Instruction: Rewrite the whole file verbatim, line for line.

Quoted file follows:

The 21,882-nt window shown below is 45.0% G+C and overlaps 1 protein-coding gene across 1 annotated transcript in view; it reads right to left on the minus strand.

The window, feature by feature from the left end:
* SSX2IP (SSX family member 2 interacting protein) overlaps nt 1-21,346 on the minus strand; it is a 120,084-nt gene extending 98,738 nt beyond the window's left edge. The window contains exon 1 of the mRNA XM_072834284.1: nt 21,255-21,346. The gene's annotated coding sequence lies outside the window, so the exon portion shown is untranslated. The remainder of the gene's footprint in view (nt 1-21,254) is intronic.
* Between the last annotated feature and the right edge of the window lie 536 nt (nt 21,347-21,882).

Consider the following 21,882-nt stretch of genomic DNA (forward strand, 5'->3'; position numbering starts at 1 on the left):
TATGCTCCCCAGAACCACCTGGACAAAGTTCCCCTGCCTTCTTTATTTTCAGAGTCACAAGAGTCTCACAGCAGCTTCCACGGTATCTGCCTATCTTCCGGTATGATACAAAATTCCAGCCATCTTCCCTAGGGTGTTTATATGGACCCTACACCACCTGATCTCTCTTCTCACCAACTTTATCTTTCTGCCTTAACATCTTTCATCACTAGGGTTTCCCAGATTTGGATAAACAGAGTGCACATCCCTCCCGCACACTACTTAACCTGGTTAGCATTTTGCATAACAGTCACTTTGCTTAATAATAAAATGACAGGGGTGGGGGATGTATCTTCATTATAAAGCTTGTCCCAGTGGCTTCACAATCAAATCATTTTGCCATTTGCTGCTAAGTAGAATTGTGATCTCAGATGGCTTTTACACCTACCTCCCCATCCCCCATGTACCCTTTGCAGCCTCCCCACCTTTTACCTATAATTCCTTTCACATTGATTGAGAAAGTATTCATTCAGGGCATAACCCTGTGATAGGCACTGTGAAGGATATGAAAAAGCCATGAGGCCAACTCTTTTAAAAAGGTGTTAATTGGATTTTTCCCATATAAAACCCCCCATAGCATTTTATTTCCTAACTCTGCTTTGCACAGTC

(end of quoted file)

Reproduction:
The 21,882-nt window shown below is 45.0% G+C and overlaps 1 protein-coding gene across 1 annotated transcript in view; it reads right to left on the minus strand.

The window, feature by feature from the left end:
* SSX2IP (SSX family member 2 interacting protein) overlaps nt 1-21,346 on the minus strand; it is a 120,084-nt gene extending 98,738 nt beyond the window's left edge. The window contains exon 1 of the mRNA XM_072834284.1: nt 21,255-21,346. The gene's annotated coding sequence lies outside the window, so the exon portion shown is untranslated. The remainder of the gene's footprint in view (nt 1-21,254) is intronic.
* Between the last annotated feature and the right edge of the window lie 536 nt (nt 21,347-21,882).

Consider the following 21,882-nt stretch of genomic DNA (forward strand, 5'->3'; position numbering starts at 1 on the left):
TATGCTCCCCAGAACCACCTGGACAAAGTTCCCCTGCCTTCTTTATTTTCAGAGTCACAAGAGTCTCACAGCAGCTTCCACGGTATCTGCCTATCTTCCGGTATGATACAAAATTCCAGCCATCTTCCCTAGGGTGTTTATATGGACCCTACACCACCTGATCTCTCTTCTCACCAACTTTATCTTTCTGCCTTAACATCTTTCATCACTAGGGTTTCCCAGATTTGGATAAACAGAGTGCACATCCCTCCCGCACACTACTTAACCTGGTTAGCATTTTGCATAACAGTCACTTTGCTTAATAATAAAATGACAGGGGTGGGGGATGTATCTTCATTATAAAGCTTGTCCCAGTGGCTTCACAATCAAATCATTTTGCCATTTGCTGCTAAGTAGAATTGTGATCTCAGATGGCTTTTACACCTACCTCCCCATCCCCCATGTACCCTTTGCAGCCTCCCCACCTTTTACCTATAATTCCTTTCACATTGATTGAGAAAGTATTCATTCAGGGCATAACCCTGTGATAGGCACTGTGAAGGATATGAAAAAGCCATGAGGCCAACTCTTTTAAAAAGGTGTTAATTGGATTTTTCCCATATAAAACCCCCCATAGCATTTTATTTCCTAACTCTGCTTTGCACAGTC